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I first experienced PGP when I was pregnant with my eldest child. I was uncomfortable but it was manageable. After my son was born, I couldn’t stand still and was in a huge amount of pain. At this point, I didn’t realise this level of pain was not normal and it took 2 trips to the doctor to get some help.  

With my second child, I experienced PGP again. I didn’t really acknowledge how much pain I was in until I burst into tears at a midwife appointment. The PGP then restricted me hugely throughout my pregnancy and beyond.  

I found the mental battle of PGP really tough. I wanted to be able to do my normal activities and play with my son but I couldn’t. I found it hard to explain how much pain I was in until I spoke to a physio who validated how difficult PGP can be. This was the first time that I felt that somebody really understood.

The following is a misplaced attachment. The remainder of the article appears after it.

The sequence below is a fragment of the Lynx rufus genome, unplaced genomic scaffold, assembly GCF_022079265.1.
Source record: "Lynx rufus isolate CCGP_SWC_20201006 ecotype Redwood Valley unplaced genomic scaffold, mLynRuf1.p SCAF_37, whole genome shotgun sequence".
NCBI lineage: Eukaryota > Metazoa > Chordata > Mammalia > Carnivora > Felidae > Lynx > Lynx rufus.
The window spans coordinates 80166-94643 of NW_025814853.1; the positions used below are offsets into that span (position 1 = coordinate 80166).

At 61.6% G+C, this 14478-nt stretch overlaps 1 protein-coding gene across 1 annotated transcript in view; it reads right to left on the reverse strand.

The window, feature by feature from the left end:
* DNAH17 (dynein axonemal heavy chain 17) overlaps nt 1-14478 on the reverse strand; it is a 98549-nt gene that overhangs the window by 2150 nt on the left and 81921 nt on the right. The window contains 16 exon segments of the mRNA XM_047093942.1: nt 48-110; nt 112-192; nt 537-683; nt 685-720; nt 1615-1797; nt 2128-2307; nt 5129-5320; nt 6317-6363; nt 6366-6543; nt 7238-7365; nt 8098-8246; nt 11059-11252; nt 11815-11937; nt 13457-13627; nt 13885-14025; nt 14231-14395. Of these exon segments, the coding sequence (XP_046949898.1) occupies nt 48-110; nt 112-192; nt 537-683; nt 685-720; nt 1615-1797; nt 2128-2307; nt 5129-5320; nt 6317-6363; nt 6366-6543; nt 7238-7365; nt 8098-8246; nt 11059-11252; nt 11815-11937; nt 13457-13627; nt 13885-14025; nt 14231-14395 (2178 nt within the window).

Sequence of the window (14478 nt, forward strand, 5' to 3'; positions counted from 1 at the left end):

Post-birth my lower back caused me the most pain. Again, really restricting what I could do. I found ways to manage it but I was in pain daily and had to adapt a lot of things. I started playing netball again. Luckily, I could just stand and shoot. This did cause me pain but at this point I needed it for my mental health.  

Then finally, after physio, osteopath and strengthening my own body, I am now having some pain free days! I can do a lot more and I’m back playing netball (properly) and running!  

Getting treatment

PGP can be safely and effectively treated with hands-on individualised treatment, including manual therapy from a physiotherapist, osteopath or chiropractor.

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